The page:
Japan's feeling the heat to follow EU ethics on animal testing

By Michelle Yeomans

- Last updated on GMT

Japan's feeling the heat to follow EU ethics on animal testing

Related tags Animal testing International trade

Although Japanese law does not require most cosmetics to undergo animal testing - it is not prohibited and the government is really feeling the pressure to introduce the same regulatory requirements around alternatives as the EU.

Japanese officials are feeling the pressure to abolish the country's notification system for importers of cosmetics and quasi-drugs, as European brands push for a comprehensive agreement on animal testing to be tied into a free trade agreement between the EU and Japan.

Just last year, Cruelty Free International presented a petition with over a million signatures to the Japanese health minister, calling for the country's law makers to make changes.

According to the organisation, Japan is experiencing this heat as it is one of the few countries worldwide that still allows animals testing on cosmetics.

In 2013, the EU announced it was bringing an end to cosmetics animal testing, declaring that no product can be tested on animals on the continent while also banning imports tested on animals or that contain ingredients that have been tested in that way.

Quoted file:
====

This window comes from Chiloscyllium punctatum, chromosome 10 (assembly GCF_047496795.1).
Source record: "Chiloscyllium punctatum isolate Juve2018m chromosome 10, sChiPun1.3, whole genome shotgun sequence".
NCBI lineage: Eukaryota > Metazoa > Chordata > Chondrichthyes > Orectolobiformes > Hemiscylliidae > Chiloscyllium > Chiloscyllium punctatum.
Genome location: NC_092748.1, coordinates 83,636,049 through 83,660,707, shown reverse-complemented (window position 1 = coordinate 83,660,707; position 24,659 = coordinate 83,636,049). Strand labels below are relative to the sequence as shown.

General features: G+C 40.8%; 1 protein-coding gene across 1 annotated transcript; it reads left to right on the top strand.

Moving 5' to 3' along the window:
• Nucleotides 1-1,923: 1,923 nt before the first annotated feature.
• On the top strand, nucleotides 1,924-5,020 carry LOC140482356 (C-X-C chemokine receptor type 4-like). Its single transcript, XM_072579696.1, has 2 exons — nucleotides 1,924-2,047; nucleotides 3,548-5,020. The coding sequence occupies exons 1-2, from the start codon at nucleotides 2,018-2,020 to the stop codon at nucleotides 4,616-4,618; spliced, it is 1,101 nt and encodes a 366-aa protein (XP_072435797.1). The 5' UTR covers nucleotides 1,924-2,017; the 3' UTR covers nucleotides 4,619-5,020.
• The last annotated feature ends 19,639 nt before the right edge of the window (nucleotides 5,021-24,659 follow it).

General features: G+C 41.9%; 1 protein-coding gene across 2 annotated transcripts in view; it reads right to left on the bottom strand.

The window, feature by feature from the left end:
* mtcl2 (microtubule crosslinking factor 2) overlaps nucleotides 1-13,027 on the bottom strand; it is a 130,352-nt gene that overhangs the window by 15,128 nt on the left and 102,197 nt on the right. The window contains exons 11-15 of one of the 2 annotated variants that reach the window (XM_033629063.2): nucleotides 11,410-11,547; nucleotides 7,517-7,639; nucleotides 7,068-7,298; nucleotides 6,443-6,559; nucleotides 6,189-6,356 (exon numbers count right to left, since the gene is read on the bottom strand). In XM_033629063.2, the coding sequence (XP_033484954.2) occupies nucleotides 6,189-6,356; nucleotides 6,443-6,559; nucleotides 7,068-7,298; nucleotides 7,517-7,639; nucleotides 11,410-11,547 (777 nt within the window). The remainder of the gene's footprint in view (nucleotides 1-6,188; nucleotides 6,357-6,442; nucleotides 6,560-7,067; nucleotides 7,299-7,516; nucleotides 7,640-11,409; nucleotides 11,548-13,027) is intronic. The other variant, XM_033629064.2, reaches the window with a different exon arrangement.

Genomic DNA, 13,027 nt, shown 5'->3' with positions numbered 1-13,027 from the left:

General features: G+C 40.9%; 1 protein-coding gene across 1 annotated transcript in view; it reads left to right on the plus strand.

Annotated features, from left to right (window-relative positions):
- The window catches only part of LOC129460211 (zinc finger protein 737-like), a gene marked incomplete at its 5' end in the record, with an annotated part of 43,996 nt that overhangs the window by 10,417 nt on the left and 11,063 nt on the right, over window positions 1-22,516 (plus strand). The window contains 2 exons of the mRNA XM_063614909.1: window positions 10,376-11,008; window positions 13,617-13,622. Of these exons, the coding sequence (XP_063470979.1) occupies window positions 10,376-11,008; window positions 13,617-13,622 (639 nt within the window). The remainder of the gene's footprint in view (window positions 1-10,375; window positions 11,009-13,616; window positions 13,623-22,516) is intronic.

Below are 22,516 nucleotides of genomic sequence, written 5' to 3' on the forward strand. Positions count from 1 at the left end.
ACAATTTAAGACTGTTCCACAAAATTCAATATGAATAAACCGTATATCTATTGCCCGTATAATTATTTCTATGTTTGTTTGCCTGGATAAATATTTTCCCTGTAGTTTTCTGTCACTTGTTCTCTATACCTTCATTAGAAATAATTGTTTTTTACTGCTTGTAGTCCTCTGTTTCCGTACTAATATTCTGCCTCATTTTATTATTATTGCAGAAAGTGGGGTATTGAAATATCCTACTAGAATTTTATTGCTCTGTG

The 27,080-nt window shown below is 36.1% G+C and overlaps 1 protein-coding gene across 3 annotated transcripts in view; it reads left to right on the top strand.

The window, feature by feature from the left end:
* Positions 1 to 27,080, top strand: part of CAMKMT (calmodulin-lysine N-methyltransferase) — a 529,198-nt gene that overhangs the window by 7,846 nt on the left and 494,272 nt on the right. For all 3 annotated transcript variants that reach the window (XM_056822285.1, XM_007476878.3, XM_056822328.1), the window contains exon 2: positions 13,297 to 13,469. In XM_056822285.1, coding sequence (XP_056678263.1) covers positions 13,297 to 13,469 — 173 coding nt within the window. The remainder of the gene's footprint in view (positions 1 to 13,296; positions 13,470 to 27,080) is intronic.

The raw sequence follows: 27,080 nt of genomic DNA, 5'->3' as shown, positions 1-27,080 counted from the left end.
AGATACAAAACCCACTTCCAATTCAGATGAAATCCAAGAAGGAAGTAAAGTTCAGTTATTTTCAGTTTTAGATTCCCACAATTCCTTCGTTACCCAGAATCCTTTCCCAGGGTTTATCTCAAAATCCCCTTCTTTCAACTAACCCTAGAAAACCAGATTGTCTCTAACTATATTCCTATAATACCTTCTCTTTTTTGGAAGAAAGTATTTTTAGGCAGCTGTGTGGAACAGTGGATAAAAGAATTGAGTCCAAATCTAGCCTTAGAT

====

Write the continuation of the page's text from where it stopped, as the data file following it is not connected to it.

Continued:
Cosmetics brands are making changes...

Major cosmetics players in Asia like Shiseido have already made efforts to follow Europe’s lead, although it still makes an exception for exports to China whose officials insist that final products be tested on animals.

Other international beauty brands like The Body Shop and Lush Japan have never conducted animal testing with their cosmetics.

It's a case of watch this space for now, 2016 may ring in significant change. In the meantime, 'cruelty free' campaigners will continue to hold symposiums and lobby companies until Japan can handle the heat no more..

Harmonisation of the EU and Japanese legislation

Japan is a mature market that has experienced deep modifications at every level, such as social mutations, prices and market structure to name a few.

Only by conducting thorough market knowledge, working closely with a local partner and having a clear strategy that combines identity, quality and innovation will European cosmetic companies have the leverage to succeed.

According to Erwan Rannou at the Minerva EU-Japan Centre for Industrial Co-operation, companies should try to benefit from help and support (export credit and services), from both Japanese and EU organisations to avoid common mistakes and experimental market entry.

Rannou tells CosmeticsDesign-Asia.com that due to information gaps and asymmetries, smaller enterprises from Europe for example, are unaware of the export credit products and services available. 

"Harmonisation of the EU and Japanese legislation regarding the importation process of cosmetics and especially regarding the quasi-drugs system is vital as it represents a major barrier for many SMEs​," he tells this publication.

Related topics Regulation & Safety East Asia

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